"Unfortunately, I had to hex Kingsley too, or it would have looked very suspicious," said Dumbledore in a low voice. "He was remarkably quick on the uptake, modifying Miss Edgecombe's memory like that while everyone was looking the other way-..."

This particular situation would have been the perfect time for Kingsley to use a non-verbal spell, as if he were caught modifying her memory it would have been potentially disastrous. However, this is before non-verbality in spells really comes to fruition, and I suspect the artistic merits of Harry hearing a whisper would supersede a non-verbal spell in any case. (I should point out of course that not using a non-verbal spell is in no way evidence that it can't be used).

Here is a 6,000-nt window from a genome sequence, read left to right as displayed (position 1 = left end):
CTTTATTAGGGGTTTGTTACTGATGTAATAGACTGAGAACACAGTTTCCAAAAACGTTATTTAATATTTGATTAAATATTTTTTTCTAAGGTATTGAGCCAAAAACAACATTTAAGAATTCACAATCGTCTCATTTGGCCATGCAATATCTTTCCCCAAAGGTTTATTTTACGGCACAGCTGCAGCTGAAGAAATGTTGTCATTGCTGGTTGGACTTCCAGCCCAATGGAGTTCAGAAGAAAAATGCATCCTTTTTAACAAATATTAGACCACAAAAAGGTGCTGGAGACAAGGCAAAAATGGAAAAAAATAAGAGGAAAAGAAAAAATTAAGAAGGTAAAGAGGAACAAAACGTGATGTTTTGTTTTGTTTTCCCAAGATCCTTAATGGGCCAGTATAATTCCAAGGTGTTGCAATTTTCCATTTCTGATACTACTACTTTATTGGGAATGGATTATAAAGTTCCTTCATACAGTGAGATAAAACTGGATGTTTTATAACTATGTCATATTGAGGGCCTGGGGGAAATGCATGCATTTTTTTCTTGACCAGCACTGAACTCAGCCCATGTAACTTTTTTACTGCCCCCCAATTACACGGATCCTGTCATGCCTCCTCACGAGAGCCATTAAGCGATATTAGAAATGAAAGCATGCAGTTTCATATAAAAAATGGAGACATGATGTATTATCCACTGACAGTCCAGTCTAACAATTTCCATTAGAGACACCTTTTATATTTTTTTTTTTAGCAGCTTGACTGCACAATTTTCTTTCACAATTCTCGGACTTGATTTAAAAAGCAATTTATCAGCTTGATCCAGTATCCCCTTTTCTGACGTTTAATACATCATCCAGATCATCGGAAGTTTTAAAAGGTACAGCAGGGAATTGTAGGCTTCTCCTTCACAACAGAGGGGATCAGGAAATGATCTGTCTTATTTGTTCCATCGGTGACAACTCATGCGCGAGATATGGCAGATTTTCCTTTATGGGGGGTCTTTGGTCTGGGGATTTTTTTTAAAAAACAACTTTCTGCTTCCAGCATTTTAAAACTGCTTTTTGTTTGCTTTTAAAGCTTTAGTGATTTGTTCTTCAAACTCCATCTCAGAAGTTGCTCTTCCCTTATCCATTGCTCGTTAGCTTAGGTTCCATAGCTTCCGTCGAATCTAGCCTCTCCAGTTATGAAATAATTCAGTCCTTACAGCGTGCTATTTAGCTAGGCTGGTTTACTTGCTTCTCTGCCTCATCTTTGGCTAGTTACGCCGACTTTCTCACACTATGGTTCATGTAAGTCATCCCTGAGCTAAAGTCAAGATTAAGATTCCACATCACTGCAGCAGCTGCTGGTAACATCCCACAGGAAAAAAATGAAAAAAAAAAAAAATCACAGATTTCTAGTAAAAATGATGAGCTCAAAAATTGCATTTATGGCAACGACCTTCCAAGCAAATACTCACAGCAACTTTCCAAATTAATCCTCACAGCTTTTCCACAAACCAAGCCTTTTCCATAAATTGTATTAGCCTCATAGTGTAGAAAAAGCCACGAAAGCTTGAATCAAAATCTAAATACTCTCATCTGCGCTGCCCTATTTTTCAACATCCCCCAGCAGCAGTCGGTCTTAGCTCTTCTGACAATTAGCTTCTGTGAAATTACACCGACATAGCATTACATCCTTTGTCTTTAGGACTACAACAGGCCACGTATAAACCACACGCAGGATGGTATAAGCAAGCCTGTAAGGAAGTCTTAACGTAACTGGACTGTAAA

In conclusion, there isn't a time in canon when an Unforgivable Curse is explicitly stated to have been used non-verbally, but based on the canon evidence of non verbal spells it seems that they could potentially be used that way.

  • " there isn't a time in canon when an Unforgivable Curse is explicitly stated to have been used non-verbally" - I think I have found one place, but it is not 100% unambiguous. See my answer – DVK-on-Ahch-To Aug 30 '12 at 18:06
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    @DVK Yes that seems to be a case of A.K. not being used verbally, though again it isn't explicitly stated as such. – NominSim Aug 30 '12 at 18:15
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Just watched Fantastic Beasts: The Crimes of Grindelwald. Minor spoilers: lots of nonverbal Avada Kedavra. Note that J.K. Rowling wrote the screenplay for the film, the second of the prequel so far.